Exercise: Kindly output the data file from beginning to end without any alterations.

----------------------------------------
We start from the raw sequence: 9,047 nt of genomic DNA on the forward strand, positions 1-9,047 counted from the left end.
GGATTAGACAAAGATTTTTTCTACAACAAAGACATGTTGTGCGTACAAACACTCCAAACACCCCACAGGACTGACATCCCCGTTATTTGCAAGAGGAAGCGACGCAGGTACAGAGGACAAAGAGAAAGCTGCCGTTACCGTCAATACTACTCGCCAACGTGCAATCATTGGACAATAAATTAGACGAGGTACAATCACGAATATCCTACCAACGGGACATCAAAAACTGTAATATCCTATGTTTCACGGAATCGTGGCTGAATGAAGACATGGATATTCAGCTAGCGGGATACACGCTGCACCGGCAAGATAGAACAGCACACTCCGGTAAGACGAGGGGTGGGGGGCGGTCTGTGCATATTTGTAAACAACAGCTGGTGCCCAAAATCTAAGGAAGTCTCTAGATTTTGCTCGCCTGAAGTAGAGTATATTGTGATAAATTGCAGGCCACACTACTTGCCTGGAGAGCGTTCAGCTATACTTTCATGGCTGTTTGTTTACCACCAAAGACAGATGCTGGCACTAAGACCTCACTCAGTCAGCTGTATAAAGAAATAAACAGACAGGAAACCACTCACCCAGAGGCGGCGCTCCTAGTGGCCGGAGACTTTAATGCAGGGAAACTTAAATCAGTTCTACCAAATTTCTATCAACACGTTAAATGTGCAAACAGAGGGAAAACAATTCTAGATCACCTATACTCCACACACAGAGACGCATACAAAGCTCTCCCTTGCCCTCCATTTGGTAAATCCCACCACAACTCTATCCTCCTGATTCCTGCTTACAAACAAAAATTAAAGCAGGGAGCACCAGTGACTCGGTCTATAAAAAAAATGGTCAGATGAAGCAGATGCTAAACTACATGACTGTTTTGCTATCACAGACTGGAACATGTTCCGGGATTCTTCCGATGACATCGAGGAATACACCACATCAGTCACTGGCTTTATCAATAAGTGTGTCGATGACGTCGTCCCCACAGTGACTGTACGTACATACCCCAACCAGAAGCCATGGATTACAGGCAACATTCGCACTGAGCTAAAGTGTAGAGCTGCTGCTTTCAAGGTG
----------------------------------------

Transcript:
We start from the raw sequence: 9,047 nt of genomic DNA on the forward strand, positions 1-9,047 counted from the left end.
GGATTAGACAAAGATTTTTTCTACAACAAAGACATGTTGTGCGTACAAACACTCCAAACACCCCACAGGACTGACATCCCCGTTATTTGCAAGAGGAAGCGACGCAGGTACAGAGGACAAAGAGAAAGCTGCCGTTACCGTCAATACTACTCGCCAACGTGCAATCATTGGACAATAAATTAGACGAGGTACAATCACGAATATCCTACCAACGGGACATCAAAAACTGTAATATCCTATGTTTCACGGAATCGTGGCTGAATGAAGACATGGATATTCAGCTAGCGGGATACACGCTGCACCGGCAAGATAGAACAGCACACTCCGGTAAGACGAGGGGTGGGGGGCGGTCTGTGCATATTTGTAAACAACAGCTGGTGCCCAAAATCTAAGGAAGTCTCTAGATTTTGCTCGCCTGAAGTAGAGTATATTGTGATAAATTGCAGGCCACACTACTTGCCTGGAGAGCGTTCAGCTATACTTTCATGGCTGTTTGTTTACCACCAAAGACAGATGCTGGCACTAAGACCTCACTCAGTCAGCTGTATAAAGAAATAAACAGACAGGAAACCACTCACCCAGAGGCGGCGCTCCTAGTGGCCGGAGACTTTAATGCAGGGAAACTTAAATCAGTTCTACCAAATTTCTATCAACACGTTAAATGTGCAAACAGAGGGAAAACAATTCTAGATCACCTATACTCCACACACAGAGACGCATACAAAGCTCTCCCTTGCCCTCCATTTGGTAAATCCCACCACAACTCTATCCTCCTGATTCCTGCTTACAAACAAAAATTAAAGCAGGGAGCACCAGTGACTCGGTCTATAAAAAAAATGGTCAGATGAAGCAGATGCTAAACTACATGACTGTTTTGCTATCACAGACTGGAACATGTTCCGGGATTCTTCCGATGACATCGAGGAATACACCACATCAGTCACTGGCTTTATCAATAAGTGTGTCGATGACGTCGTCCCCACAGTGACTGTACGTACATACCCCAACCAGAAGCCATGGATTACAGGCAACATTCGCACTGAGCTAAAGTGTAGAGCTGCTGCTTTCAAGGTG